The American Board of Pediatric Neuropsychology (ABPdN) defines pediatric neuropsychology as a specialty within the field of psychology and related health-care sciences. The emphasis in pediatric neuropsychology is the study and understanding of brain-behavior relationships specifically in children with known or suspected brain injury.
A pediatric neuropsychologist uses special tools and assessment devices to test children and to determine their strengths and weaknesses across the domains of executive functioning and attention, learning and memory, language, sensory and motor abilities, as well as visual and spatial abilities. Although the definition specifically cites children with known or suspected brain injury, the reasons to obtain the services of a pediatric neuropsychologist go well beyond brain injury.
Understanding the brain-behavior relationship is a key to understanding all human beings. For children, brain behavior is not evaluated in isolation from their developmental level, social environment or family system.In other words, pediatric neuropsychology looks at the whole child in relation to cognitive functioning, while considering the impact of nature and nurture on their development. This is commonly known as the biopsychosocial model.
A pediatric neuropsychologist has advanced clinical training to understand the dynamic developmental changes of a child’s brain and how behavior quickly evolves during the child’s rapid periods of development.The child is not seen as a static entity. These dynamic changes and the knowledge of appropriate developmental phases helps pediatric neuropsychologists identify what is considered a deficit versus normal behavior and development.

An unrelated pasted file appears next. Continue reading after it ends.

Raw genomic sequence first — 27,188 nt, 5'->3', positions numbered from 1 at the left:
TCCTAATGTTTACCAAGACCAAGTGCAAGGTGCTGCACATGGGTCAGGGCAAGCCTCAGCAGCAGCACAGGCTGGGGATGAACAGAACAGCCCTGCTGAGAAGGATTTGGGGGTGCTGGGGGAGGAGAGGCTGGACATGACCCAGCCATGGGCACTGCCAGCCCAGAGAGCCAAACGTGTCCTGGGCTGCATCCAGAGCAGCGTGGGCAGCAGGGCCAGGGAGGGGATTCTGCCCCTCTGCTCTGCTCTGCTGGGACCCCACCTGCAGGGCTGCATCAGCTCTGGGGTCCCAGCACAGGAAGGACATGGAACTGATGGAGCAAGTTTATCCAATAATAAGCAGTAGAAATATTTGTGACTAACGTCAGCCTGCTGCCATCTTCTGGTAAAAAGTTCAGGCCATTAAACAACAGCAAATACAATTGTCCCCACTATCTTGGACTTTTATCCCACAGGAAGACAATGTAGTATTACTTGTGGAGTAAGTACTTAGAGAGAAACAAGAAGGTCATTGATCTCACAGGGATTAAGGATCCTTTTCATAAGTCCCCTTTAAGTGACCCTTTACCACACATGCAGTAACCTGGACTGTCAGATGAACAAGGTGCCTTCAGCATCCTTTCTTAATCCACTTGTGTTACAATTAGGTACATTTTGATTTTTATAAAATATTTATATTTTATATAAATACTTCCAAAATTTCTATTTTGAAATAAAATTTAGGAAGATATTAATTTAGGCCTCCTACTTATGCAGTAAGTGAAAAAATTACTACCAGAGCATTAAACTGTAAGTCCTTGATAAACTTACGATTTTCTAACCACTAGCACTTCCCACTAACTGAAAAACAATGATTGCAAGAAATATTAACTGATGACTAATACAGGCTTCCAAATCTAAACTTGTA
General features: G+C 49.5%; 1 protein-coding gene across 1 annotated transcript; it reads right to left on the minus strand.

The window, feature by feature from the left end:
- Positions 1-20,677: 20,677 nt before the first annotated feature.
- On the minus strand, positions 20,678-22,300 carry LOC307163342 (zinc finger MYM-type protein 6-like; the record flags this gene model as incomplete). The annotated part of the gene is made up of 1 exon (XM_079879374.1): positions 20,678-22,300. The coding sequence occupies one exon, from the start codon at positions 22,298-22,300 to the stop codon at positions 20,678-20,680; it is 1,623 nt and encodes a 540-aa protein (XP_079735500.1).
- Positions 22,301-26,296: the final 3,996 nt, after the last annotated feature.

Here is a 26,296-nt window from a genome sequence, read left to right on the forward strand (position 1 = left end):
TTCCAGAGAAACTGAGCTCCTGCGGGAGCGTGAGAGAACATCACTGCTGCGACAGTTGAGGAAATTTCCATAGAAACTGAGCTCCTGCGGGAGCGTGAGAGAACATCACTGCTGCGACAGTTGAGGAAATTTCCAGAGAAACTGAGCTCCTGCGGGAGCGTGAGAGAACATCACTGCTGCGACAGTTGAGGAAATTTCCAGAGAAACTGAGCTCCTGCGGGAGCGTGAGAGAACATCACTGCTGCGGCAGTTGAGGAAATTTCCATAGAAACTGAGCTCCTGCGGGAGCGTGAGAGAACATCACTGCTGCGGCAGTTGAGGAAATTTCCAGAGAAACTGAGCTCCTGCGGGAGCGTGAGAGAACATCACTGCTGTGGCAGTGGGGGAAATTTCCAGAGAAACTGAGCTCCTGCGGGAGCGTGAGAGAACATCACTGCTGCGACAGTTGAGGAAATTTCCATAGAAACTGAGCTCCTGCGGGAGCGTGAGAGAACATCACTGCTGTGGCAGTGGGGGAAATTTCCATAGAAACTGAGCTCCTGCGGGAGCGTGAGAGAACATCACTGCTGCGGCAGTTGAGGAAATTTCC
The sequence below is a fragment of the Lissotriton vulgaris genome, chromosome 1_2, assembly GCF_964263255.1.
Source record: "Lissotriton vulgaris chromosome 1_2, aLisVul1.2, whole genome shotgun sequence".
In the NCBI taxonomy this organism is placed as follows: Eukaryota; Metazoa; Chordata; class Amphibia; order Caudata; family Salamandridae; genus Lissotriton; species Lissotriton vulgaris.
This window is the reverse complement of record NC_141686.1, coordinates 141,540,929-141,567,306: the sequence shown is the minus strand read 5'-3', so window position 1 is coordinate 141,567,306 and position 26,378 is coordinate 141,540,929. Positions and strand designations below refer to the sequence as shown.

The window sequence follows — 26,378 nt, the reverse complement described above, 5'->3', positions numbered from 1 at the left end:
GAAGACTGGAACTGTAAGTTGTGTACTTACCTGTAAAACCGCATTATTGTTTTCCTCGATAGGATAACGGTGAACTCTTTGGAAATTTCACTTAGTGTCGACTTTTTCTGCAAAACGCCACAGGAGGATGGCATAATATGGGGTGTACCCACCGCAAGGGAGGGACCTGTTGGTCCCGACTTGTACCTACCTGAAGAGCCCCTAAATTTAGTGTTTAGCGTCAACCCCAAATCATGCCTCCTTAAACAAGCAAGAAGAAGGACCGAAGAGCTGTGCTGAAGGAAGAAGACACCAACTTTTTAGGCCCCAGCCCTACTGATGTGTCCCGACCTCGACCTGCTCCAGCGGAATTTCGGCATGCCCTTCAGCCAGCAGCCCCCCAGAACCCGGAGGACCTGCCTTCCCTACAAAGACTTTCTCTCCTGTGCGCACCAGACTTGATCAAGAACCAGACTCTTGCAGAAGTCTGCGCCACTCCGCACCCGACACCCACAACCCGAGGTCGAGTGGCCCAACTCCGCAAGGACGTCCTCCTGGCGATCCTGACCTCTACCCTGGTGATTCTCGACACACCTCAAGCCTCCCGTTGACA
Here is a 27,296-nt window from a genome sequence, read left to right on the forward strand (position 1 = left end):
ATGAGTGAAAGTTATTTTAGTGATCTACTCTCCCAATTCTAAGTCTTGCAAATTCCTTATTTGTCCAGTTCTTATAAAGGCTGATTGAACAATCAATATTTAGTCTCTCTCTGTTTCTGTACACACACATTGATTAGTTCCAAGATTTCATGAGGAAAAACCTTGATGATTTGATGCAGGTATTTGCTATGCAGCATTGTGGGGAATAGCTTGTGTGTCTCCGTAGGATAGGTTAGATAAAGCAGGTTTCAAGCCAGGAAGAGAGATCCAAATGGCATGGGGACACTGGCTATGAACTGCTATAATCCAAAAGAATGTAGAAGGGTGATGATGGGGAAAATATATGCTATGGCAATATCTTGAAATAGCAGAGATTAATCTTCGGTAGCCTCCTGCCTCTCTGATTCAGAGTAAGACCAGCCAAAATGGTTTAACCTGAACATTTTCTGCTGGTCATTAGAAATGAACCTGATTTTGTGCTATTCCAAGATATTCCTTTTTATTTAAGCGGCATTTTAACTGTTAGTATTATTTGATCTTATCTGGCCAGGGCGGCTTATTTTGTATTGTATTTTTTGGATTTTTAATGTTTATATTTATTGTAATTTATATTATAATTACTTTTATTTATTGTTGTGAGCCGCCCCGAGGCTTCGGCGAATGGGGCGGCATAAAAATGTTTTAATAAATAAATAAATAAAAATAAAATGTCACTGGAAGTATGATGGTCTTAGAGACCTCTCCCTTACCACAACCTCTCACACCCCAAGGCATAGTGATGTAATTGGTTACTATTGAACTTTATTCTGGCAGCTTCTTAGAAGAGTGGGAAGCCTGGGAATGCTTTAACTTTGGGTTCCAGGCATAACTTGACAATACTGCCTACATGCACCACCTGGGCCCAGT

Pediatric neuropsychology is drastically different than educational psychology. Whereas the pediatric neuropsychologist looks at the origin of learning skills and motivation in the brain, the educational psychologist focuses on assessment outcomes and behavior. In my experience, most educational psychologists function as school psychologists, who are most commonly known for administering psycho-educational evaluations.
A psycho-educational evaluation generally is a determination of the child’s intellectual and achievement abilities.For years Public Law 94-142 (originally known as the Education of All Handicapped Children Act) mandated that psycho-educational testing be used to determine which children receive services for learning disorders and stipulated how that would take place in the least restrictive environment. The law also heralded the advent of what became known as the discrepancy model.
A child can meet the discrepancy model in either of two ways:
- The child’s intellectual score is 1.5 standard deviations (approximately 22 points) above their achievement test scores.
- The child is functioning two grade levels below grade placement based on achievement test scores.
Unfortunately, Public Law 94-142 handcuffed school psychologists from rendering an accurate clinical diagnosis of learning disorders. The discrepancy model is not a clinical diagnosis of learning disorders. It became a means of ‘drawing a line in the sand’ and determining that children on one side of the line received special education services, while children on the other side of the line did not. Many children who have learning disorders such as phonological dyslexia or dyscalculia never met criteria for the discrepancy model rule and were denied services. Public Law 94-142 was re-authorized in 2004 with the advent of No Child Left Behind legislation (and renumbered PL 108-446). Now known as the Individuals with Disabilities Education Act (IDEA), it eliminated the requirement to use the discrepancy/achievement model; however, many states still use the original laws’ guidelines to identify students with learning disabilities to determine which students receive services.